I am watching the news closely, for any sign of relief. The government has said we will get relief from our lockdown. At some point, we will not be bound to our homes. We will not be bound to live behind our masks. We will not be locked out of restaurants and hotels and hair salons and churches.
It’s what the government has promised us. Colorado’s stay-at-home order will end on April 26. Our county’s stay-at-home order will end on April 30. The government has a responsibility to uphold. It can let those health orders lapse. Or it can renew them as they exist currently or in some new form. But the government has to do its part and decide.
We are attentive to the government these days. We are in tune with whether things are being done well and fairly by the government. We are in tune with whether the government is acting appropriately. We are holding the government to a high standard. It must do its part well.
It is an expectation that we have. It’s part of the covenant between the government and the people in this country. Each has responsibilities. The people elect. The government serves. The people submit. And then the people elect again.
It’s a covenant. A covenant creates expectations. It allows us to know how things are supposed to go. We don’t wander in the dark, wondering how things will go – because we have a covenant. The covenant puts up barriers around us – and it opens doors.
Nehemiah called God the “God who keeps covenant.” I suppose fundamentally this is a central feature in God’s character. He’s not an arbitrary God. He’s a God who does what he says he will do. He does not break his promises. He keeps the covenants that he makes.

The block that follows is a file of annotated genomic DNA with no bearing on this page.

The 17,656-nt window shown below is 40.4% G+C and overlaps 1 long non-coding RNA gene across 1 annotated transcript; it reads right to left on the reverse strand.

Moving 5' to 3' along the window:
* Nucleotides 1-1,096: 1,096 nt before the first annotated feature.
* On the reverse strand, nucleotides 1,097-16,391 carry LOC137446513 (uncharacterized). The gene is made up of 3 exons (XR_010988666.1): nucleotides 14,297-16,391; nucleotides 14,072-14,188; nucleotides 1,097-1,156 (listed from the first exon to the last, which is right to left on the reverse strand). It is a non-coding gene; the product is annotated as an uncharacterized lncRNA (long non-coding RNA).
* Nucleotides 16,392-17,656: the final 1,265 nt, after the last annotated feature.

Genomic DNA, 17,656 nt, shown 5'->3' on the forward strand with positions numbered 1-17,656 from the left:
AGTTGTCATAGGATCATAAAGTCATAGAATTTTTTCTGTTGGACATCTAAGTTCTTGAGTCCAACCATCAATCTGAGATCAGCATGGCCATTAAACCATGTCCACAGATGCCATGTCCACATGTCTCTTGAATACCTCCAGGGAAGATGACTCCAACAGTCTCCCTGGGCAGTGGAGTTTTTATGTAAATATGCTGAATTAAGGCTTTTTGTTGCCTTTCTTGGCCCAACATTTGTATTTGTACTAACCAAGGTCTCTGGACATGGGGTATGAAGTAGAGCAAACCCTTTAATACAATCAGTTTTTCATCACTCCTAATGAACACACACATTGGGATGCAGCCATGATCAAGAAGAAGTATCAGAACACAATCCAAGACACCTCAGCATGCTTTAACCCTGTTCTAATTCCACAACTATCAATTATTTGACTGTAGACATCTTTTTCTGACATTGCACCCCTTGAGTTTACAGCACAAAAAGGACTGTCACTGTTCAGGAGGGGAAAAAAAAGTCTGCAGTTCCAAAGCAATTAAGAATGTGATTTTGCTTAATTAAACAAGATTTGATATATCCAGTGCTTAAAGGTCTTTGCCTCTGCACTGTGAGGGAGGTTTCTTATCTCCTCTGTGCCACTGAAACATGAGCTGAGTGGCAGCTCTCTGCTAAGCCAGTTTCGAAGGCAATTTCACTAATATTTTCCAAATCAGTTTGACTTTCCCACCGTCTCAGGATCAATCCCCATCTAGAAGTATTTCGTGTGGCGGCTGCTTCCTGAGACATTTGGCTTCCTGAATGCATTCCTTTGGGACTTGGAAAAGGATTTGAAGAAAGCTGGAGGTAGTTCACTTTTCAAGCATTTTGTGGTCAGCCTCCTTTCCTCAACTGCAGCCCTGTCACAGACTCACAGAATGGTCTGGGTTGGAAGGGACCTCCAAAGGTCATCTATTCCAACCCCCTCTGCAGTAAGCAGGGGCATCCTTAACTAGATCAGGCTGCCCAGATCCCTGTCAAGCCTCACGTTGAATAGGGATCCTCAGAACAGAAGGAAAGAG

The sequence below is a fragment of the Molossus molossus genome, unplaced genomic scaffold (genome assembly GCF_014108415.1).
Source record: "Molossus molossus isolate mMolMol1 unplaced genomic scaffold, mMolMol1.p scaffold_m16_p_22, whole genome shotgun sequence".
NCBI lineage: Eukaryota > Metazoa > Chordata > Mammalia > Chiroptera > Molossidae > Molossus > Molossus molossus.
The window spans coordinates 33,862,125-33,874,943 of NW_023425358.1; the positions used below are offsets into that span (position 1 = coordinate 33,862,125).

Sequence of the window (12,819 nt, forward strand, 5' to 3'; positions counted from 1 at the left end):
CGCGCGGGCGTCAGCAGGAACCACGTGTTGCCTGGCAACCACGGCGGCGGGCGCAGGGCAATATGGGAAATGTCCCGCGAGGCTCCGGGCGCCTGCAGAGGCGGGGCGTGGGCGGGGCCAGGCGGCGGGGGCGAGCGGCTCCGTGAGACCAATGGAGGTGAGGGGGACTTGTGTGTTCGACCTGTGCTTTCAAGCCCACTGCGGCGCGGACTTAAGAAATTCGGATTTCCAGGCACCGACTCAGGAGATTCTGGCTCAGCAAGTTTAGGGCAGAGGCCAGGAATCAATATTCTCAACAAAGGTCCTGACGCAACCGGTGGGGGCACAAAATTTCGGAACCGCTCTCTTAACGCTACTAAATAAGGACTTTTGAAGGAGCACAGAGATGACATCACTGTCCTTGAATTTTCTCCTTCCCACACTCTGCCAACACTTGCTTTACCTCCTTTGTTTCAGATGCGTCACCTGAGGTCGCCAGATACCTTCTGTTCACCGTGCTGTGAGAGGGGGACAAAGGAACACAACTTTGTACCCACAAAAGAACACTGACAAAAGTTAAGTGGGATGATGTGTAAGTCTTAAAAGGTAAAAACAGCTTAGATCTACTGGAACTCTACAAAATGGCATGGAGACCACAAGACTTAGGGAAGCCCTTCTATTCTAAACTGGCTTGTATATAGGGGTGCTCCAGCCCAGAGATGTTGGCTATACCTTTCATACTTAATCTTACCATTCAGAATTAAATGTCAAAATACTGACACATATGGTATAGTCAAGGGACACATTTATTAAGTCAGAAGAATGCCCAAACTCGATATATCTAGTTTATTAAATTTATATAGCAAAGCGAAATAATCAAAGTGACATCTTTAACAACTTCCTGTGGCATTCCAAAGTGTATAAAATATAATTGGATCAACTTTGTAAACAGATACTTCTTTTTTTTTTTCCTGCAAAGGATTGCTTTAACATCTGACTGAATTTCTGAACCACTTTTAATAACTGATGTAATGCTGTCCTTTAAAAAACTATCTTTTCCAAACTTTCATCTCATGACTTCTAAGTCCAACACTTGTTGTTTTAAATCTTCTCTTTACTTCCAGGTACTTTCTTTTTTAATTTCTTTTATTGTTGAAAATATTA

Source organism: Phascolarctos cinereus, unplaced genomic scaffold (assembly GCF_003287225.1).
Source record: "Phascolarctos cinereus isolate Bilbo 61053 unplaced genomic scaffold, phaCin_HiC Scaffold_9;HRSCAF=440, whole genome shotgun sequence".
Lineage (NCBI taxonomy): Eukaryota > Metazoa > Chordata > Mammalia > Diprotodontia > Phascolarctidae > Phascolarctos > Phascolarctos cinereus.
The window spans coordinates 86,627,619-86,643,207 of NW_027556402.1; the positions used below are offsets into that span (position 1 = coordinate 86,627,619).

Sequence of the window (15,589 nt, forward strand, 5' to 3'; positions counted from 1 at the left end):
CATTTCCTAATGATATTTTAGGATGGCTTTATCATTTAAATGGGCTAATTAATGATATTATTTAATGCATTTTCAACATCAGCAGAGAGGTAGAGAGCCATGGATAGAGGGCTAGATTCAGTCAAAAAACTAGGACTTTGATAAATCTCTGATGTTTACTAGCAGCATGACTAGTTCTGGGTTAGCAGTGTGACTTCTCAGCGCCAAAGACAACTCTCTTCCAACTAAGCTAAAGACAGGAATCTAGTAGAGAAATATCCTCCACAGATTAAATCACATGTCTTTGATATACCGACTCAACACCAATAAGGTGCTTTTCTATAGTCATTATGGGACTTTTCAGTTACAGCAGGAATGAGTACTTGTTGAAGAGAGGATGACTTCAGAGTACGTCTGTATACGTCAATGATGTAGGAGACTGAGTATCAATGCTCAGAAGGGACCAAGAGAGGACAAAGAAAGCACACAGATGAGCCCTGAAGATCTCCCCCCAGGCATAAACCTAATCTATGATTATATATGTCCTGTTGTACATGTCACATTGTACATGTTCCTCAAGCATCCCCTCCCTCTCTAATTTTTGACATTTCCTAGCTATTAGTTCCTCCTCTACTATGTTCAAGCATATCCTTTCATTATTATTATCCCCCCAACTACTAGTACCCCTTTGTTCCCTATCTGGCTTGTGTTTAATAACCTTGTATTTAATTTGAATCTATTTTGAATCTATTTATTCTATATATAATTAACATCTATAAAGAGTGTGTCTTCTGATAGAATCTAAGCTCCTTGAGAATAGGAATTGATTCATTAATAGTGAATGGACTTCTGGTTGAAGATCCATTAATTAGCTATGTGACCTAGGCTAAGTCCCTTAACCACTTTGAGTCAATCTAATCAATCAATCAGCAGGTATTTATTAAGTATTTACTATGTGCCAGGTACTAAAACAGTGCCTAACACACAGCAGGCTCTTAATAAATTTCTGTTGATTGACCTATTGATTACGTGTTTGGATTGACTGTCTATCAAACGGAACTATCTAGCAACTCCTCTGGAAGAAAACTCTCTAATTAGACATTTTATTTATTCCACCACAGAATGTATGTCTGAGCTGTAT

In Deuteronomy 30, Moses wrote that when the people of Israel living in exile return to God in obedience, then God will act. “If your outcasts are in the uttermost parts of heaven, from there the Lord your God will gather you, and from there he will take you” (Deuteronomy 30:4). If the people quit their rebellion and return to God, then God will bring them back into the Promised Land and bless them. It’s the covenant. God keeps covenant with his people.
And Nehemiah remembered that. Nehemiah was the cupbearer to the Persian King Artaxerxes. It was a prominent position. Nehemiah was doing well, while the Israelite people as a whole were not. Nehemiah learned the returned exiles in Jerusalem were in a bad way. The temple had been rebuilt, but the city’s walls were still in shambles. And so Nehemiah prayed to God and reminded God of the covenant.
Nehemiah knew the covenant. And the covenant created expectations. If the people returned to God, God must act.
We worship this same God today. The God of the Old Testament is the same God as the New Testament. When God makes a promise, he makes a promise that is good for all time.
So I remembered Matthew’s Gospel (again). Jesus said, “So everyone who acknowledges me before men, I also will acknowledge before my Father who is in heaven, but whoever denies me before men, I also will deny before my Father who is in heaven” (Matthew 10:32-33). That’s a promise. That’s a covenant. Expectations for both sides are present. We acknowledge Christ. Christ acknowledges us. Nothing can change that.
Nehemiah knew God in this way. We can know God in this way.
In some ways, I suppose, Nehemiah was holding God to his word. He was holding the “God of heaven, the great and awesome God” accountable. Nehemiah was doing this, obviously, in a very humble way. He was saying, essentially, “Remember your promise to us. If we come back to you, you will gather us up – even from the uttermost parts of heaven.”
When God makes a covenant, he opens himself to a relationship like this – where a mere mortal can call on God to act. This is the God we worship. And so we can remember the promise. If we call out to Jesus, even if we’ve been as far from him and his kingdom as humanly possible – even if we’ve been living in the “uttermost parts” – he will answer.